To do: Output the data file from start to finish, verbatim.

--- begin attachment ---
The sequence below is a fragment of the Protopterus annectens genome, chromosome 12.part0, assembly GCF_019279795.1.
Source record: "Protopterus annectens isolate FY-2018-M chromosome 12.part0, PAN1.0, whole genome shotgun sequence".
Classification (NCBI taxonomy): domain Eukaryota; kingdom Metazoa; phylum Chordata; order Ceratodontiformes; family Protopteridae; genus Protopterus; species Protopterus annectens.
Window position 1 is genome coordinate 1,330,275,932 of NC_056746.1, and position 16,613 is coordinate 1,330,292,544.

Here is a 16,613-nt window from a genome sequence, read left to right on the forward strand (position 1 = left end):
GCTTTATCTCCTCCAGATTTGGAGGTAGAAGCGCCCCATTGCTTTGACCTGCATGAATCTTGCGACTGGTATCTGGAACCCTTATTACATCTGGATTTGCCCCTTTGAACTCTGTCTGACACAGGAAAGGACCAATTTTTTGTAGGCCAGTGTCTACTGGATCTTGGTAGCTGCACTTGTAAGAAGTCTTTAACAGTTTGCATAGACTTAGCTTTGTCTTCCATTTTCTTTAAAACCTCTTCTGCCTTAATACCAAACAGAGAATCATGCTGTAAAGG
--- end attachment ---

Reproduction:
The sequence below is a fragment of the Protopterus annectens genome, chromosome 12.part0, assembly GCF_019279795.1.
Source record: "Protopterus annectens isolate FY-2018-M chromosome 12.part0, PAN1.0, whole genome shotgun sequence".
Classification (NCBI taxonomy): domain Eukaryota; kingdom Metazoa; phylum Chordata; order Ceratodontiformes; family Protopteridae; genus Protopterus; species Protopterus annectens.
Window position 1 is genome coordinate 1,330,275,932 of NC_056746.1, and position 16,613 is coordinate 1,330,292,544.

Here is a 16,613-nt window from a genome sequence, read left to right on the forward strand (position 1 = left end):
GCTTTATCTCCTCCAGATTTGGAGGTAGAAGCGCCCCATTGCTTTGACCTGCATGAATCTTGCGACTGGTATCTGGAACCCTTATTACATCTGGATTTGCCCCTTTGAACTCTGTCTGACACAGGAAAGGACCAATTTTTTGTAGGCCAGTGTCTACTGGATCTTGGTAGCTGCACTTGTAAGAAGTCTTTAACAGTTTGCATAGACTTAGCTTTGTCTTCCATTTTCTTTAAAACCTCTTCTGCCTTAATACCAAACAGAGAATCATGCTGTAAAGG